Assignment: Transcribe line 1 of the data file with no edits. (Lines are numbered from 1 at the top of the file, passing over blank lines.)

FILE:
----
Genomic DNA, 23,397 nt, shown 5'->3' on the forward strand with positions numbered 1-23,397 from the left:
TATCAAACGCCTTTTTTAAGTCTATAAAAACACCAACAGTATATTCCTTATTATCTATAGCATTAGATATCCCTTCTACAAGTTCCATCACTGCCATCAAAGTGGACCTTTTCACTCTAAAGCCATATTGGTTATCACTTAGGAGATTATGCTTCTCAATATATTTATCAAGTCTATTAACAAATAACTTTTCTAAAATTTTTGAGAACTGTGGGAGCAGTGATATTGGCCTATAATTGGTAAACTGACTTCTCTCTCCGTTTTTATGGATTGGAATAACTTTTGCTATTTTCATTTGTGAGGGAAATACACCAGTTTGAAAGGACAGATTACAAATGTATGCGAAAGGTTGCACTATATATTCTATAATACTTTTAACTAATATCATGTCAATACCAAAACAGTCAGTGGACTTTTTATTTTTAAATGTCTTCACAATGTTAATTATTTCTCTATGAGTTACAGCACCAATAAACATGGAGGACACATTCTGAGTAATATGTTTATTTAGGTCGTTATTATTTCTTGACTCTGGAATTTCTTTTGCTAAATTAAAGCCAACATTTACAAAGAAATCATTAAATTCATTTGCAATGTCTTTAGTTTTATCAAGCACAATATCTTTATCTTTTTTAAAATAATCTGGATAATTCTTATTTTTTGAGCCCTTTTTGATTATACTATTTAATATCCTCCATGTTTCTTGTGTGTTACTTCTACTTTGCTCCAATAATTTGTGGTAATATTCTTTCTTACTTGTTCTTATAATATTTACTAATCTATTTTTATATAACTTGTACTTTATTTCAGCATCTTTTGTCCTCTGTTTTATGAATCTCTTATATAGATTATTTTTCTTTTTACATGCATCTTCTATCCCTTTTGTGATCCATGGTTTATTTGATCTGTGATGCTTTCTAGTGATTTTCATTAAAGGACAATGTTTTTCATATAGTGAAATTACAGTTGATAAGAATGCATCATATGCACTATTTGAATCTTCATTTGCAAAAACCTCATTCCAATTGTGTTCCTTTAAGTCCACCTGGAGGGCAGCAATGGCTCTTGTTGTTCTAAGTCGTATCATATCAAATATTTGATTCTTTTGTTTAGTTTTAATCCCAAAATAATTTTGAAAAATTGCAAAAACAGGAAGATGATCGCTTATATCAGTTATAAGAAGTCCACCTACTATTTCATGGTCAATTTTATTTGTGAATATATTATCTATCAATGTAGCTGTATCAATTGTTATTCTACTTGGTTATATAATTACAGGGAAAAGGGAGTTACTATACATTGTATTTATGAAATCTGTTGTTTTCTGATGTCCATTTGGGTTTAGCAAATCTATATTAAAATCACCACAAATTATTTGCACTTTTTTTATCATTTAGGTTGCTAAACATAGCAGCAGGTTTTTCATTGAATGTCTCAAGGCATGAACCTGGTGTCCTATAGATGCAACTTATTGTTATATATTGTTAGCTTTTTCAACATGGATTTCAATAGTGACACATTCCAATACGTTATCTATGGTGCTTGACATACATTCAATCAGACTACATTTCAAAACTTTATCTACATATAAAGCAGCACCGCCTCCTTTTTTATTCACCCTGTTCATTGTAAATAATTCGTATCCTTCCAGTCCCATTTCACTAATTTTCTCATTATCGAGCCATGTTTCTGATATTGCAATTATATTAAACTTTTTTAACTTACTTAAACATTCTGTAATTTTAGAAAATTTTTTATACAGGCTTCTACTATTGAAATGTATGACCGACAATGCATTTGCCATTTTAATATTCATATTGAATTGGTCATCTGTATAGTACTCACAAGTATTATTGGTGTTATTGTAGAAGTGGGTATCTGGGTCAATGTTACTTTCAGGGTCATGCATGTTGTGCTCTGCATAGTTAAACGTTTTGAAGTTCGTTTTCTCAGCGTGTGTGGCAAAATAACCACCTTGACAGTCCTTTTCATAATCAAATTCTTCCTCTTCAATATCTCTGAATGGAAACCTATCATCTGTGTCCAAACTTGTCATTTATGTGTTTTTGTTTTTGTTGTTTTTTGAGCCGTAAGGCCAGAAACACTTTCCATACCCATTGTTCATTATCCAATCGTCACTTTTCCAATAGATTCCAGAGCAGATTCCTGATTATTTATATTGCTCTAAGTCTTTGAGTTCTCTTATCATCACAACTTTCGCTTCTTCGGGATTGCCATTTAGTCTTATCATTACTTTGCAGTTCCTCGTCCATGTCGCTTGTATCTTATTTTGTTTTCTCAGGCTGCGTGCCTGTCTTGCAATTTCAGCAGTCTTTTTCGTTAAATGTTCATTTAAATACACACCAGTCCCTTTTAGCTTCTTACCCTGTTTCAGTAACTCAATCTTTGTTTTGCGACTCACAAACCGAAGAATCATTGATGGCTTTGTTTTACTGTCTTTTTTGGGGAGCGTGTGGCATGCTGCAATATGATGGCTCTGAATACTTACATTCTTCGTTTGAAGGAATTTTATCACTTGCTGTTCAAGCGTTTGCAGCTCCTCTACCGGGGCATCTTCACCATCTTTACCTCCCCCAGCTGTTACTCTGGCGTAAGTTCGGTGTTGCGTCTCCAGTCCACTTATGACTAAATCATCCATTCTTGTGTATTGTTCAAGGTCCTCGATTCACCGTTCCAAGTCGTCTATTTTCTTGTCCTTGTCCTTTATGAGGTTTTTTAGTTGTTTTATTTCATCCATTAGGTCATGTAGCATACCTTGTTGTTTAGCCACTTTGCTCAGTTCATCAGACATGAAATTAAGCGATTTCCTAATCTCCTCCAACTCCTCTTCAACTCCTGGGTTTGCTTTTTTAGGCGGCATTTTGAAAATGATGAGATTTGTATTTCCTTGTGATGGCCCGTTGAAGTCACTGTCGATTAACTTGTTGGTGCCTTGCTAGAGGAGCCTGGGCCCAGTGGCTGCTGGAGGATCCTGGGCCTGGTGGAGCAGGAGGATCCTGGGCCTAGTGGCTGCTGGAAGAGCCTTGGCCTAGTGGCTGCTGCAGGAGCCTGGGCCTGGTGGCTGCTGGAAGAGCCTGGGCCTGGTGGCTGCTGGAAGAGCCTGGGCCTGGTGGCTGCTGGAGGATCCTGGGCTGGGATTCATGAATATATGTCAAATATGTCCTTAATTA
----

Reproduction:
Genomic DNA, 23,397 nt, shown 5'->3' on the forward strand with positions numbered 1-23,397 from the left: